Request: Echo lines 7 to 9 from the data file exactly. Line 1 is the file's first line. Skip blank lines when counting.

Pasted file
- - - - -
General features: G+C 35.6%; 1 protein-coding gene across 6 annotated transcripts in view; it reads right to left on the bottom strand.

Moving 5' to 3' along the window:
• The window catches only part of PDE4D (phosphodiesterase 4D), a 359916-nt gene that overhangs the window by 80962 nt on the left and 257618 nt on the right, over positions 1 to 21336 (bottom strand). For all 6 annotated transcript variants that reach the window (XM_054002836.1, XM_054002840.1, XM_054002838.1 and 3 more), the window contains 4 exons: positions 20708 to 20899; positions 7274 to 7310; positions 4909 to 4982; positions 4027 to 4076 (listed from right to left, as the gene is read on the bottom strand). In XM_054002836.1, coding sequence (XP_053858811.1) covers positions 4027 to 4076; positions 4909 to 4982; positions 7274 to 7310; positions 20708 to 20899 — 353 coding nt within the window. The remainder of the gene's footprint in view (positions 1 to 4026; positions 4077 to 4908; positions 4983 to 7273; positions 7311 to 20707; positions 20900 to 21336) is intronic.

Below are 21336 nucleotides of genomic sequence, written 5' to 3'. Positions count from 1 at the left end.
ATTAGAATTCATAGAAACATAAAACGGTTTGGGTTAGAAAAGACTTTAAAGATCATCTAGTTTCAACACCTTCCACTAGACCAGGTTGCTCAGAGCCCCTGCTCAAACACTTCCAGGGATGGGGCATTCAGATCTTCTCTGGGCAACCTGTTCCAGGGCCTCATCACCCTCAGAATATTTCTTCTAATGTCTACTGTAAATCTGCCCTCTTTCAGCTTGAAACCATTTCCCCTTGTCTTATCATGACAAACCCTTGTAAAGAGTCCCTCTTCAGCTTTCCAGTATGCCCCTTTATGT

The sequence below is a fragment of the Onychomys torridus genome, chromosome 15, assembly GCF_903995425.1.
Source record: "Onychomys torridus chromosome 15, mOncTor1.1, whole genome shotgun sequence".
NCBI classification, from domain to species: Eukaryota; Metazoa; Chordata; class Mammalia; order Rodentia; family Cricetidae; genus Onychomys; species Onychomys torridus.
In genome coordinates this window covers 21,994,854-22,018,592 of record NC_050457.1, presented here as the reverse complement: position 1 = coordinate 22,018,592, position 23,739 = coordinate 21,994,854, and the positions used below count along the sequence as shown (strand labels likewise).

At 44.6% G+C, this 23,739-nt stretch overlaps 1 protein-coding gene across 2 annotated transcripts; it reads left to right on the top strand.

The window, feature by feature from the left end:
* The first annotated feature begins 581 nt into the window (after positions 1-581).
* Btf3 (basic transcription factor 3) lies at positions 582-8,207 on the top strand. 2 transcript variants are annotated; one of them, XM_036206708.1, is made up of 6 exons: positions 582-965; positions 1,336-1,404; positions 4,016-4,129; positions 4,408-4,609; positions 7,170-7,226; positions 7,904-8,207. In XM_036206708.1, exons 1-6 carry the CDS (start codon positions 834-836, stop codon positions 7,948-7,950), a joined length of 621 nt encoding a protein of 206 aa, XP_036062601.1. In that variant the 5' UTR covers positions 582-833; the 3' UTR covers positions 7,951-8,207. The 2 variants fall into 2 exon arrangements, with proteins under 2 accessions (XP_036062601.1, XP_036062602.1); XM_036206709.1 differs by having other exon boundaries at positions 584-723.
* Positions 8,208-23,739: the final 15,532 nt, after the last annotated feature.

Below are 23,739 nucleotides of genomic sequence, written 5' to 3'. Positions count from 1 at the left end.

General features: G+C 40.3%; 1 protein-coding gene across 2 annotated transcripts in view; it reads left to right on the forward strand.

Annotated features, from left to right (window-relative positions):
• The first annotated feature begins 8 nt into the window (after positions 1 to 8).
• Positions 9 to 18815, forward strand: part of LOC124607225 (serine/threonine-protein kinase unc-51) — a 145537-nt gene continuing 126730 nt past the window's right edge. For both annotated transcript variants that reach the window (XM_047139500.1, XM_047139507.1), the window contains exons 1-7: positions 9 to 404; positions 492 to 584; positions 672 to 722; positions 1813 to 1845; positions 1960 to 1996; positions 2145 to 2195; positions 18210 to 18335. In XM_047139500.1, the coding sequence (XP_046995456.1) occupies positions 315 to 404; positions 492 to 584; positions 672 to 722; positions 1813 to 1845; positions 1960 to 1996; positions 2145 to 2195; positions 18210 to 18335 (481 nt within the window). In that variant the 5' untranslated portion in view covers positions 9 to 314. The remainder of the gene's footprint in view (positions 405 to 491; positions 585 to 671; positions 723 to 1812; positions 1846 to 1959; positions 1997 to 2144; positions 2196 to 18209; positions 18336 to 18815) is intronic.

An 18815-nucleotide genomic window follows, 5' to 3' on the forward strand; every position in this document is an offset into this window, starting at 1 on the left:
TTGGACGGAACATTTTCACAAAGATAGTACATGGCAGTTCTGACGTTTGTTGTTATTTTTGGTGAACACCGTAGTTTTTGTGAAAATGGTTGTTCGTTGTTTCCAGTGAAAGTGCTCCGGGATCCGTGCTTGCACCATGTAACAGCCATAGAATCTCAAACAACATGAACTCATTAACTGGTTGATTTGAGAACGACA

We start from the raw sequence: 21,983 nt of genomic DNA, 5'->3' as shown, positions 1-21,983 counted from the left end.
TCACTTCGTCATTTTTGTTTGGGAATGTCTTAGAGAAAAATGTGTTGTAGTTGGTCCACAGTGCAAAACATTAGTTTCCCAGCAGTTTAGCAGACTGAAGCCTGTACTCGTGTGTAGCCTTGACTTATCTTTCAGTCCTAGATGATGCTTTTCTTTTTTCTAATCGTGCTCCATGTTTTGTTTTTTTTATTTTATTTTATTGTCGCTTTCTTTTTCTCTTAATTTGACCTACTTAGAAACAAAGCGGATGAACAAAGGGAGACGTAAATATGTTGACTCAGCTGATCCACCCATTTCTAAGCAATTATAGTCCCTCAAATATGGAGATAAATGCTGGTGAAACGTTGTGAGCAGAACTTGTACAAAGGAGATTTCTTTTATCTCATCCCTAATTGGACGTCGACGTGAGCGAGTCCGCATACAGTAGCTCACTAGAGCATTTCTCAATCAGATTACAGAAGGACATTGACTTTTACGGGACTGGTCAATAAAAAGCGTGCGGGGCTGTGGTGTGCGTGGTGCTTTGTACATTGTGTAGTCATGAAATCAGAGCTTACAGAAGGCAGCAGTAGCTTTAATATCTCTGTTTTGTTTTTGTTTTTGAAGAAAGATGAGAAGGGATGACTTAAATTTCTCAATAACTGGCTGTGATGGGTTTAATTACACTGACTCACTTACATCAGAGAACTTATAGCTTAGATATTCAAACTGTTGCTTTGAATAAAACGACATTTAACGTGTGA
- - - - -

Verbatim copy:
Source record: "Onychomys torridus chromosome 15, mOncTor1.1, whole genome shotgun sequence".
NCBI classification, from domain to species: Eukaryota; Metazoa; Chordata; class Mammalia; order Rodentia; family Cricetidae; genus Onychomys; species Onychomys torridus.
In genome coordinates this window covers 21,994,854-22,018,592 of record NC_050457.1, presented here as the reverse complement: position 1 = coordinate 22,018,592, position 23,739 = coordinate 21,994,854, and the positions used below count along the sequence as shown (strand labels likewise).